Finding a Remote Job
In 2012 I found myself in an awkward position in my career. I was working at KDAB, a company of lovely, talented people with great bosses and working on (mostly) interesting projects. Sounds great, right?
The problem was the technology we consulted in (Qt) and I’d built my career becoming a bit of expert in was being used to solve problems that no longer interested me and I was convinced Qt was becoming legacy technology. I was writing mostly C++ (which I despise) and I wanted to pivot to working using Ruby (which I had experience with through Homebrew) or Objective-C (which I’d dabbled with and liked). Additionally, I wanted to keep being paid well (you can gauge average pay per-language on IT Jobs Watch), work on a product-focused company remotely from my home in Scotland for a company which was, ideally, based in San Francisco (I really liked the place). I thought it was pretty staggeringly unlikely I’d be able to meet most of those criteria but my last two jobs have met all of them.
If you’re set on a remote job (e.g. you don’t want to drag your family around) you really don’t want to be looking for companies you like and then trying to argue the case for remote working. Even if you end up working at that company if they aren’t set up for remote working you’ll have a fairly miserable experience. I found the best places to look for remote jobs were StackOverflow Careers, GitHub Jobs, Hacker News “Who is hiring?” threads and AngelList Jobs because they all allow you to specifically filter for companies that have said they are OK with remote jobs.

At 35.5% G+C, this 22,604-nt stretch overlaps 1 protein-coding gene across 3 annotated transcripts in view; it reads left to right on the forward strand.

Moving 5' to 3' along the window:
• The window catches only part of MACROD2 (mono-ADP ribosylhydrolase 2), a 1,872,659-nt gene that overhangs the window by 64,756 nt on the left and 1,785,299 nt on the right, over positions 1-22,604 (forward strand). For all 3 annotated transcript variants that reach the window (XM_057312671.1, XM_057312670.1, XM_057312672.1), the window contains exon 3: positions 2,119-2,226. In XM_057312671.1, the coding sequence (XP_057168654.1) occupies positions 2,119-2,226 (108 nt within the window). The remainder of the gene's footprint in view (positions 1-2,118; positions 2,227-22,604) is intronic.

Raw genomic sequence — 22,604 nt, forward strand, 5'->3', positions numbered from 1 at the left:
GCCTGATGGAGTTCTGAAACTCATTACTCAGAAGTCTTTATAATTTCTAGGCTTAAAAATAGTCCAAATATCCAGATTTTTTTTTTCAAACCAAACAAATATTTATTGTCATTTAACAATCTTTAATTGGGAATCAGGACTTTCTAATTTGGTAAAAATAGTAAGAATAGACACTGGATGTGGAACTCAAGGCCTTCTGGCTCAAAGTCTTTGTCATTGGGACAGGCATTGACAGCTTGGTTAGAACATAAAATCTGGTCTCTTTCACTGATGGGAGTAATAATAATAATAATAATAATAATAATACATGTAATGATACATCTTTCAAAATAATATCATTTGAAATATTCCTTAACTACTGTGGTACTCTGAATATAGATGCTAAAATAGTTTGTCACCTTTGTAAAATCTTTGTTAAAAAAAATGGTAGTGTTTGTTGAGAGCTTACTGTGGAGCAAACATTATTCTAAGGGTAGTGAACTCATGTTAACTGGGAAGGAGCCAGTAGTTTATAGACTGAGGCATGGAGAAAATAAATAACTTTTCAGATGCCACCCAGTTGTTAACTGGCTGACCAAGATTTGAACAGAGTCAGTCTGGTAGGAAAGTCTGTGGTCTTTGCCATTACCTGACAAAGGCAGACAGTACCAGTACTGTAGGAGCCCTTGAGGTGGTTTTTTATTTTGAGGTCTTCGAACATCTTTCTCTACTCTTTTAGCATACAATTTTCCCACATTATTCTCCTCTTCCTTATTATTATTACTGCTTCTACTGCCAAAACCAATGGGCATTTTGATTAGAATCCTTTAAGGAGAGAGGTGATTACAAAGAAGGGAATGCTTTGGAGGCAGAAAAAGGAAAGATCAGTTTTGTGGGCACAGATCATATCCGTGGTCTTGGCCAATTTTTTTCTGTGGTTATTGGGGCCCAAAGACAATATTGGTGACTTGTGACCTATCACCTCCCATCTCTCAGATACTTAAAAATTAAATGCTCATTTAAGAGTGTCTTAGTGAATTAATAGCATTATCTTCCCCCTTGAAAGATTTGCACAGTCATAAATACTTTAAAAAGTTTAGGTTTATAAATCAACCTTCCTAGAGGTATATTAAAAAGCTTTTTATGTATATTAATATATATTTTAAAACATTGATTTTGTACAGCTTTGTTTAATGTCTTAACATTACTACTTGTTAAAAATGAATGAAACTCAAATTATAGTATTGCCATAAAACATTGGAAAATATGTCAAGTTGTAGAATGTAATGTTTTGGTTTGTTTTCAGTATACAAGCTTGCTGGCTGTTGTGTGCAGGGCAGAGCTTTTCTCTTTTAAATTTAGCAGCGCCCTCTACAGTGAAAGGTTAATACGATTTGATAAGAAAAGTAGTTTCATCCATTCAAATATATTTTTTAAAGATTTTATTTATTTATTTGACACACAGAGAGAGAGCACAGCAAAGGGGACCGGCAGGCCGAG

I’ve realised is that job hunting is a numbers game. There’s an absurd number of jobs available to software engineers currently and even with the criteria I had this could probably apply to hundreds if not thousands of companies. With this in mind I got my CV sorted, a template cover letter ready and contacted ~50 companies through the above jobs sites that seemed particularly interesting. These slimmed down to ~30 email conversations, ~20 Skype calls and finally ~10 in-person interviews in San Francisco for remote-friendly, product companies where I’d be writing Ruby or Objective-C. That seemed like enough to justify the expense so I booked flights and flew over. I could have probably convinced one of the companies to pay for the flights but I didn’t want to get a company with more money to pay for them only for me to work for a company that didn’t.
My in-person interviews were pretty varied; I had one company decide they didn’t want to hire a remote person and cancel the interview 19 hours before I was due to turn up (and was physically in San Francisco). This was probably a lucky escape given it’s a sign that they probably weren’t super remote friendly. Two of the interviews turned out to be more like speculative conversations and a few serendipitous encounters ended up with a couple more pre-interviews for companies I hadn’t talked to before coming out there. In the end I ended up leaving San Francisco with two confirmed offers with confirmed (decent) salaries. Hurrah!
In the end the company I ended up working for (AllTrails) was a good choice as it levelled up my Rails skills so bigger Ruby-based companies would take me more seriously. This all gets me to where I am today: at a decent, well-paid job I love working on a product I really believe in from my home in Scotland writing Ruby for a a company in San Francisco.